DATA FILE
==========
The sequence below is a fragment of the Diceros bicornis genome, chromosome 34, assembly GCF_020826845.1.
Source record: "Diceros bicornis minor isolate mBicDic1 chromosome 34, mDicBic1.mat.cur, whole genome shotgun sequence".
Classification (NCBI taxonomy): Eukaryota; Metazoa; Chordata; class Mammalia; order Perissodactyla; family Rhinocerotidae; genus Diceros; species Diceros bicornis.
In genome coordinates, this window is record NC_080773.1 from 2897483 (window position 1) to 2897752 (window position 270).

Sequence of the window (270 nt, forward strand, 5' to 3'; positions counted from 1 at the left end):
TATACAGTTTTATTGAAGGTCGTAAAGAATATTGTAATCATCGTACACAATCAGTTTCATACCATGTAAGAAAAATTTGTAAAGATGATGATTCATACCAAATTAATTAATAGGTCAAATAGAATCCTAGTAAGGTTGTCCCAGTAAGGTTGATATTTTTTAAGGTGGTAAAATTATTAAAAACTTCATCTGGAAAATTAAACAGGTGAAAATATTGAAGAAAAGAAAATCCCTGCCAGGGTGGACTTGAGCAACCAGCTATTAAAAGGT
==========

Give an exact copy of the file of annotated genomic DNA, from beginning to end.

The sequence below is a fragment of the Diceros bicornis genome, chromosome 34, assembly GCF_020826845.1.
Source record: "Diceros bicornis minor isolate mBicDic1 chromosome 34, mDicBic1.mat.cur, whole genome shotgun sequence".
Classification (NCBI taxonomy): Eukaryota; Metazoa; Chordata; class Mammalia; order Perissodactyla; family Rhinocerotidae; genus Diceros; species Diceros bicornis.
In genome coordinates, this window is record NC_080773.1 from 2897483 (window position 1) to 2897752 (window position 270).

Sequence of the window (270 nt, forward strand, 5' to 3'; positions counted from 1 at the left end):
TATACAGTTTTATTGAAGGTCGTAAAGAATATTGTAATCATCGTACACAATCAGTTTCATACCATGTAAGAAAAATTTGTAAAGATGATGATTCATACCAAATTAATTAATAGGTCAAATAGAATCCTAGTAAGGTTGTCCCAGTAAGGTTGATATTTTTTAAGGTGGTAAAATTATTAAAAACTTCATCTGGAAAATTAAACAGGTGAAAATATTGAAGAAAAGAAAATCCCTGCCAGGGTGGACTTGAGCAACCAGCTATTAAAAGGT